About the author:
Huang Yunsong, Deputy Dean, School of International Studies, Sichuan University; Coordinator, China Center for South Asian Studies
Europe, the original locus of the Cold War, is once again the center of bloc confrontation. Washington has vowed to weaken Russia but at the cost of Ukrainian lives and sovereignty. Meanwhile, by employing coercive diplomacy and disinformation, the U.S. and its allies have worked hard to pressure the rest of the world to condemn and sanction Russia. However, many independent-minded countries, like China and India, have stood their ground and illuminated an alternate path.
In only three months, the Russia-Ukraine war has set off a series of global crises, including mass refugee flows and severe supply chain disruptions for food, energy, fertilizers, and more. Crucially, a consensus over the root cause of the tragedy, that would allow space for a widely acceptable and endurable solution, has yet to be reached. Contrary to the official discourse of the U.S. and its allies, conflict was all but inevitable as NATO unrelentingly expanded toward Russia’s doorstep. Professor John Mearsheimer, Dr. Henry Kissinger, and former German Chancellor Angela Merkel have shared their previous observation on many occasions. The so-called ambition of Russian President Vladimir Putin to restore the Soviet Union, which US Secretary of State Antony Blinken claimed to be the reason for the war, rings hollow, to say the least.
It is absurd to expect the U.S. and its allies, which are currently displaying hot-headed arrogance, to reflect on the unfortunate consequences of NATO’s unrelenting expansion. By focusing on fast-tracking the NATO membership applications of Finland and Sweden, the U.S. has confirmed that its geopolitical objective is to both corner and subdue Russia. An expanded NATO membership can only exacerbate tensions to a point beyond redemption and demonstrates how a strategic alliance can transition into a geopolitical catastrophe. The international community has been taught another hard lesson about the harmful consequences of U.S.-led alliance structures, which, under certain conditions, inflict crippling damages to all stakeholders.
A Call for Partnership Without Alliances
As a leading developing country, China possesses a political and cultural tradition, which encourages friendship rather than enmity. An alliance is usually formed by countries seeking to advance and consolidate their national security interests via the cultivation of long-term political and military relations. However, alliance survival often depends on the identification and targeting of common enemies. According to Chinese wisdom, partnerships between countries should be aimed at enriching cooperation for peaceful development and are reliant on close political and economic ties that require no common enemy. In general, alliances entail elevated risk of mortal confrontation between competing parties, while, in most cases, partnerships foster mutual benefit for those involved.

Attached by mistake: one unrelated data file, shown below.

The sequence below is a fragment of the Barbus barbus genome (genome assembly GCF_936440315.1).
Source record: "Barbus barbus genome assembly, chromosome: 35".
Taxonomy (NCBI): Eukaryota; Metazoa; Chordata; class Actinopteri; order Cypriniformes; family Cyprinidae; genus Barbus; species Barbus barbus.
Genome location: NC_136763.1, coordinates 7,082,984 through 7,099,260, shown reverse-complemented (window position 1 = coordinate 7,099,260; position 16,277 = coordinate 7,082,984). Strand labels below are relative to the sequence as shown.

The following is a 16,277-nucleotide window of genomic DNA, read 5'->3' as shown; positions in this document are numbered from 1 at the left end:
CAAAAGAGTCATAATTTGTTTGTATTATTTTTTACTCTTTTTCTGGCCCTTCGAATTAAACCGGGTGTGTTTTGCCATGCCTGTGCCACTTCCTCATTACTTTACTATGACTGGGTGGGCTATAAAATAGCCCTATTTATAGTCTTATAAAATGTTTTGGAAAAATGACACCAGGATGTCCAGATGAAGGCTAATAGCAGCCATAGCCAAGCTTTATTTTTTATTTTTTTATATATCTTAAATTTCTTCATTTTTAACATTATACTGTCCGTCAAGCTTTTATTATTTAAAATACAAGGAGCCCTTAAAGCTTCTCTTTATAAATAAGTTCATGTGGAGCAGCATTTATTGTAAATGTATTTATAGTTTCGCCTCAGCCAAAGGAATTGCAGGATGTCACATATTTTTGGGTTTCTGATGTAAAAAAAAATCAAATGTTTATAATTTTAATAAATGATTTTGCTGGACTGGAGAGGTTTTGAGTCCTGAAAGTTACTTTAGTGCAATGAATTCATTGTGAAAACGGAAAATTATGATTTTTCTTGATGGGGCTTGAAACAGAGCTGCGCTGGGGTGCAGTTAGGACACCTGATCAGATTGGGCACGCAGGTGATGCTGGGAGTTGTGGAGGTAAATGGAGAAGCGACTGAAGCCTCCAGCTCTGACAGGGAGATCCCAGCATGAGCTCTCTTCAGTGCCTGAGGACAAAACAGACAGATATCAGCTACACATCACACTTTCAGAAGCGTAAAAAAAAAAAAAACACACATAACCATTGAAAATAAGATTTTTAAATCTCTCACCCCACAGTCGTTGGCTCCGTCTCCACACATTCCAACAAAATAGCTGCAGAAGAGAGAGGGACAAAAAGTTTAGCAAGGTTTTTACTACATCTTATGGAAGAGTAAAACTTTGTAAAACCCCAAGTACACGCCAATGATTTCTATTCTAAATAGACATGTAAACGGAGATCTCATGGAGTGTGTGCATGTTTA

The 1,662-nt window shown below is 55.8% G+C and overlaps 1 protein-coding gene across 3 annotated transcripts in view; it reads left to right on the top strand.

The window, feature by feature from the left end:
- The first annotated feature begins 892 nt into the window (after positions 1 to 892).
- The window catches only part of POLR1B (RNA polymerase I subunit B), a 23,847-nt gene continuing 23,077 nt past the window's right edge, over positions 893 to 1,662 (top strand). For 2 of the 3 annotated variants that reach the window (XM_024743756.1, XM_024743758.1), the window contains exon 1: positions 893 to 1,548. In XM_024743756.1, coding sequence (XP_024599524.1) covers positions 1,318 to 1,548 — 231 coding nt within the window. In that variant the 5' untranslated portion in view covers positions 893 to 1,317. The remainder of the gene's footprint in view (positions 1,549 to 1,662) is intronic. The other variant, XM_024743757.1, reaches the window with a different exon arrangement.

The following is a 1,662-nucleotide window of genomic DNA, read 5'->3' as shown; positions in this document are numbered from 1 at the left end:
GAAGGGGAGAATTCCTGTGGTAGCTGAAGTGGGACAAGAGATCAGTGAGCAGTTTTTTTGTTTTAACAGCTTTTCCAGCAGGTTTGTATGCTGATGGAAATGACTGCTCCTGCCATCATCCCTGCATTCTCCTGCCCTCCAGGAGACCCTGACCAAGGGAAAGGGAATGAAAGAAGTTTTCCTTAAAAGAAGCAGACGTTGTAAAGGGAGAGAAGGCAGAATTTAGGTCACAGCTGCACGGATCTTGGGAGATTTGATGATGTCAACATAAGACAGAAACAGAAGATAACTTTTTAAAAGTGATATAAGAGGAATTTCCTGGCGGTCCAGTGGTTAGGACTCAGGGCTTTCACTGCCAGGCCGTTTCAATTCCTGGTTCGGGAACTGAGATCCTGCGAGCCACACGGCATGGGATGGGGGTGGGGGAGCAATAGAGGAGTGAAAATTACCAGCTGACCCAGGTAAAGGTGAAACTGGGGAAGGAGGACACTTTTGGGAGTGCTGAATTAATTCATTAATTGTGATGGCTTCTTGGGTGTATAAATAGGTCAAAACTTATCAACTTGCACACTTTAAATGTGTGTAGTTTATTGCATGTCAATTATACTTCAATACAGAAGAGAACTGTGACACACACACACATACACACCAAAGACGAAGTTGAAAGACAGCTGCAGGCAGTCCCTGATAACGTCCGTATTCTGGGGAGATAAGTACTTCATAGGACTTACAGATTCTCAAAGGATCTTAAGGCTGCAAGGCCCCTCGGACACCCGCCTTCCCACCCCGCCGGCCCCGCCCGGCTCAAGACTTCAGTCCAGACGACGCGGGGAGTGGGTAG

Over the past four decades, China has entered into partnerships of a varying nature with more than 110 countries. China’s proactive partnership policies have enabled a considerable expansion of its circle of friends and created a stable and responsive external environment for its social and economic development. In the absence of such partnership policy, China would surely have not become the largest trading partner of more than 120 countries. Moreover, China’s partnership focus has deepened mutual understanding and trust between China and much of the larger world. Indeed, China’s approach has provided both opportunities and forums for partners to address differences and misunderstandings in key areas, thus fostering ever more productive relationships.
Standing in stark contrast to China’s partnership strategy has been the U.S.-led alliance structure, which has caused Washington to lose international respect and delivered poor geostrategic results. The international community has been both impressed and terrified by America’s ruthless overseas military operations and arbitrary economic sanctions against its so-called adversaries.
In the aftermath of the 2003 Iraq invasion, anti-terrorism war in Afghanistan, and military intervention in Syria, the U.S. and its allies have caused humanitarian crises and failed states en masse. In retrospect, it was obvious that the alliances centered on the U.S. and its allies were incapable of meeting the challenges of regional and global security. Far worse, US geopolitical machinations have increased complexity over regional issues such as those in Ukraine and have emerged as a root cause of violent deadlock.
Drawing lessons from the unsuccessful stories of the Western alliances, the developing South has good reasons to opt for a non-alignment policy. Many developing countries, such as Indonesia and Vietnam, have upheld the non-alignment principle as a centerpiece of their foreign policy. China too, has offered sincere appreciation and unconditional support for the Non-Aligned Movement (NAM) since the 1960s. Over the course of its integration into the world system, China has developed the doctrine of Partnership without Alliance and enshrined it as a guiding parameter of its foreign policy. Apart from its development-oriented nature, China’s Partnership without Alliance doctrine remains essentially in line with the NAM policy.
Concerning the Russia-Ukraine war, it is understood by many observers that NATO expansion has played a catalytic role and those Western sanctions have hindered any move to bring the concerned parties closer to a peaceful solution. Moreover, the U.S. has embarked on a dangerous pattern in the Asia Pacific, which follows the pattern of NATO expansion, in its latest round of Quad and AUKUS alliance efforts targeting China. To ensure the world does not repeat the mistakes of the past, China, as a responsible global power, is obliged to highlight the importance of Partnership without Alliance. China’s efforts are not simply about non-alignment and alliance balancing but is about illuminating a path that can safeguard each country’s entitlement to peace, development, and prosperity, which is an objective that, so far, the Western practice of alliance building has proved largely futile in achieving.
Major Powers’ Dislike of Non-Alignment